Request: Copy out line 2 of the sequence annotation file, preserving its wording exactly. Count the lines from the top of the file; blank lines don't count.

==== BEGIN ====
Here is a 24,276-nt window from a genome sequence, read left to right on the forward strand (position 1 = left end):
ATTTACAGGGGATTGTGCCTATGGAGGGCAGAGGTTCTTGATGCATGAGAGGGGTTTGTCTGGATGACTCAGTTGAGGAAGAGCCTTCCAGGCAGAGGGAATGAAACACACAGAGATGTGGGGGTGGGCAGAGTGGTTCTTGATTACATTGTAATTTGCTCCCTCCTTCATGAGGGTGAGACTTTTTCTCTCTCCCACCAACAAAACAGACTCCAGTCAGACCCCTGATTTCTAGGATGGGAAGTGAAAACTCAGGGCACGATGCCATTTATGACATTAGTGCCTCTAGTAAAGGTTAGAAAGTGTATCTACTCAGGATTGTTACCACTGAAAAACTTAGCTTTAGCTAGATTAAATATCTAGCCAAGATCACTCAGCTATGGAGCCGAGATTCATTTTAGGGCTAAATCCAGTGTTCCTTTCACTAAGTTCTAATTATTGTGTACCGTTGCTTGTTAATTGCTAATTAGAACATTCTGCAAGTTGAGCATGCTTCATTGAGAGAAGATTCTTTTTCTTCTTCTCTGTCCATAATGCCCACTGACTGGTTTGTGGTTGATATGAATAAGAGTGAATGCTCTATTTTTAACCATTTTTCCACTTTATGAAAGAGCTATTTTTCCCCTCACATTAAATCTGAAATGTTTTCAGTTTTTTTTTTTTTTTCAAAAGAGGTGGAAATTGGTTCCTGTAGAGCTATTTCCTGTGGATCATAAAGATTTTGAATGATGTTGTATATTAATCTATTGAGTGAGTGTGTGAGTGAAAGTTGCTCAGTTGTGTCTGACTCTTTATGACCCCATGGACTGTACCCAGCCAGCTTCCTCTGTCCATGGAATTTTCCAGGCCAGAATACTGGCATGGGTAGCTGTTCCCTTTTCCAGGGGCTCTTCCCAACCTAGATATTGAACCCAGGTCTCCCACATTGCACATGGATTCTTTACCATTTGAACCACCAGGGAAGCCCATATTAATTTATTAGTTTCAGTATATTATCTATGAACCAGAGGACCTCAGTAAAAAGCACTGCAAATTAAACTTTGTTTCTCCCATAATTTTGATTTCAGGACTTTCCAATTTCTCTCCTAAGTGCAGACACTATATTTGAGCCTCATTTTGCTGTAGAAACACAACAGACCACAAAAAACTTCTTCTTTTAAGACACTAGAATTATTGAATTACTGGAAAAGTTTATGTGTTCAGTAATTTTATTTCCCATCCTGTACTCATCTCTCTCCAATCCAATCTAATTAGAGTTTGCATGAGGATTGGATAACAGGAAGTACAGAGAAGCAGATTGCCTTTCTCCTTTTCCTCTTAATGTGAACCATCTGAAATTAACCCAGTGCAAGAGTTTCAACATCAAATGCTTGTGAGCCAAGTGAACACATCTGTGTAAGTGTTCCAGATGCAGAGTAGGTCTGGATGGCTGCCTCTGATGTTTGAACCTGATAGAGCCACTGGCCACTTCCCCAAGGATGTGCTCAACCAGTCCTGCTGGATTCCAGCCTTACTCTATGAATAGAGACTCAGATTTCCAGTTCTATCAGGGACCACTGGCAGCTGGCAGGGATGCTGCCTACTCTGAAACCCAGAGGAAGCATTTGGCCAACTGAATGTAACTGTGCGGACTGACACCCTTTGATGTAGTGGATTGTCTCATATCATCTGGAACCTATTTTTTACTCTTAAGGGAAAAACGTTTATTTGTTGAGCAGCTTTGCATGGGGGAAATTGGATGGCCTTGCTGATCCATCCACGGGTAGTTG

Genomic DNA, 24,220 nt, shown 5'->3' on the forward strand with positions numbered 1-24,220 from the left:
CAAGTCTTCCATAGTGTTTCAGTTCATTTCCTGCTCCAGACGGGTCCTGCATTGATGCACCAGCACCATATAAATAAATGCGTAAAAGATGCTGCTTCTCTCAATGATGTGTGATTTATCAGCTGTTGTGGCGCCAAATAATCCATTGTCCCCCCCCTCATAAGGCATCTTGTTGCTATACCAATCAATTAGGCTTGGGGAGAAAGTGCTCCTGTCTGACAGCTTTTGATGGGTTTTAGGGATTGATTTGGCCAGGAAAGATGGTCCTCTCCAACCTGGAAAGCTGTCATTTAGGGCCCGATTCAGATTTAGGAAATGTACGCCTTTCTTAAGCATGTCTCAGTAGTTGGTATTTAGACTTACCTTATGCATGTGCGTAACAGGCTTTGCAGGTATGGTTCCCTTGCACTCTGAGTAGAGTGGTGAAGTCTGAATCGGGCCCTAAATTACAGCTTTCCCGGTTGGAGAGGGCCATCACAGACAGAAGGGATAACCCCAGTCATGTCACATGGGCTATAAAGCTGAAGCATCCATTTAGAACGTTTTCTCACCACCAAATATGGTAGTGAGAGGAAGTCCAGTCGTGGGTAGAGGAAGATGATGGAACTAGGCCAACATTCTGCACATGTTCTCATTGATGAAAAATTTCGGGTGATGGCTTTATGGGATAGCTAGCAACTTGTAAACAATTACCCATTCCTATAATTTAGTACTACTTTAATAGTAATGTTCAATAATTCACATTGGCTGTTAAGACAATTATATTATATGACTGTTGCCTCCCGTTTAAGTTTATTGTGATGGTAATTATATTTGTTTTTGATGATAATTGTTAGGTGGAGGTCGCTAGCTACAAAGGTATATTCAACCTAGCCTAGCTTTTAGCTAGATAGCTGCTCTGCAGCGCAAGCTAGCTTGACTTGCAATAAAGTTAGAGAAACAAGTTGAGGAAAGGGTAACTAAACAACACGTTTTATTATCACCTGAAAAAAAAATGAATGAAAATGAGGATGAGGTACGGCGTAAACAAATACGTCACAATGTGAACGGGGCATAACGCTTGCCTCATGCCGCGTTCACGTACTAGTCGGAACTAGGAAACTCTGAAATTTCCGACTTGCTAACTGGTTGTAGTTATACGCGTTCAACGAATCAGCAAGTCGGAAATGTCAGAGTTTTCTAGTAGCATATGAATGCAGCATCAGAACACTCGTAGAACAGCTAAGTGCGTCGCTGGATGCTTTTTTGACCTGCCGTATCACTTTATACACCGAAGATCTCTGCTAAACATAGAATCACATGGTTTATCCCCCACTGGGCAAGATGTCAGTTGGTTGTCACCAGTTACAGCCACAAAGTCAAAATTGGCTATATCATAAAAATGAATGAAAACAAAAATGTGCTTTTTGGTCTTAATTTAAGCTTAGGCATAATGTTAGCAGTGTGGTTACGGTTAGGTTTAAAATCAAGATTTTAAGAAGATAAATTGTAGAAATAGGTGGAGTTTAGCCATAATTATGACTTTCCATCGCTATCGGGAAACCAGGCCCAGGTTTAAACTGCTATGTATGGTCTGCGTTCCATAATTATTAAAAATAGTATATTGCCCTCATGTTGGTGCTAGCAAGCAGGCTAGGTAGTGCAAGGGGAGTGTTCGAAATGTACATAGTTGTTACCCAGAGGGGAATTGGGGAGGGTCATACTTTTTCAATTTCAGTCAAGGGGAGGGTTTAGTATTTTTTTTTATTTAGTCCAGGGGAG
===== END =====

ATTTACAGGGGATTGTGCCTATGGAGGGCAGAGGTTCTTGATGCATGAGAGGGGTTTGTCTGGATGACTCAGTTGAGGAAGAGCCTTCCAGGCAGAGGGAATGAAACACACAGAGATGTGGGGGTGGGCAGAGTGGTTCTTGATTACATTGTAATTTGCTCCCTCCTTCATGAGGGTGAGACTTTTTCTCTCTCCCACCAACAAAACAGACTCCAGTCAGACCCCTGATTTCTAGGATGGGAAGTGAAAACTCAGGGCACGATGCCATTTATGACATTAGTGCCTCTAGTAAAGGTTAGAAAGTGTATCTACTCAGGATTGTTACCACTGAAAAACTTAGCTTTAGCTAGATTAAATATCTAGCCAAGATCACTCAGCTATGGAGCCGAGATTCATTTTAGGGCTAAATCCAGTGTTCCTTTCACTAAGTTCTAATTATTGTGTACCGTTGCTTGTTAATTGCTAATTAGAACATTCTGCAAGTTGAGCATGCTTCATTGAGAGAAGATTCTTTTTCTTCTTCTCTGTCCATAATGCCCACTGACTGGTTTGTGGTTGATATGAATAAGAGTGAATGCTCTATTTTTAACCATTTTTCCACTTTATGAAAGAGCTATTTTTCCCCTCACATTAAATCTGAAATGTTTTCAGTTTTTTTTTTTTTTTCAAAAGAGGTGGAAATTGGTTCCTGTAGAGCTATTTCCTGTGGATCATAAAGATTTTGAATGATGTTGTATATTAATCTATTGAGTGAGTGTGTGAGTGAAAGTTGCTCAGTTGTGTCTGACTCTTTATGACCCCATGGACTGTACCCAGCCAGCTTCCTCTGTCCATGGAATTTTCCAGGCCAGAATACTGGCATGGGTAGCTGTTCCCTTTTCCAGGGGCTCTTCCCAACCTAGATATTGAACCCAGGTCTCCCACATTGCACATGGATTCTTTACCATTTGAACCACCAGGGAAGCCCATATTAATTTATTAGTTTCAGTATATTATCTATGAACCAGAGGACCTCAGTAAAAAGCACTGCAAATTAAACTTTGTTTCTCCCATAATTTTGATTTCAGGACTTTCCAATTTCTCTCCTAAGTGCAGACACTATATTTGAGCCTCATTTTGCTGTAGAAACACAACAGACCACAAAAAACTTCTTCTTTTAAGACACTAGAATTATTGAATTACTGGAAAAGTTTATGTGTTCAGTAATTTTATTTCCCATCCTGTACTCATCTCTCTCCAATCCAATCTAATTAGAGTTTGCATGAGGATTGGATAACAGGAAGTACAGAGAAGCAGATTGCCTTTCTCCTTTTCCTCTTAATGTGAACCATCTGAAATTAACCCAGTGCAAGAGTTTCAACATCAAATGCTTGTGAGCCAAGTGAACACATCTGTGTAAGTGTTCCAGATGCAGAGTAGGTCTGGATGGCTGCCTCTGATGTTTGAACCTGATAGAGCCACTGGCCACTTCCCCAAGGATGTGCTCAACCAGTCCTGCTGGATTCCAGCCTTACTCTATGAATAGAGACTCAGATTTCCAGTTCTATCAGGGACCACTGGCAGCTGGCAGGGATGCTGCCTACTCTGAAACCCAGAGGAAGCATTTGGCCAACTGAATGTAACTGTGCGGACTGACACCCTTTGATGTAGTGGATTGTCTCATATCATCTGGAACCTATTTTTTACTCTTAAGGGAAAAACGTTTATTTGTTGAGCAGCTTTGCATGGGGGAAATTGGATGGCCTTGCTGATCCATCCACGGGTAGTTG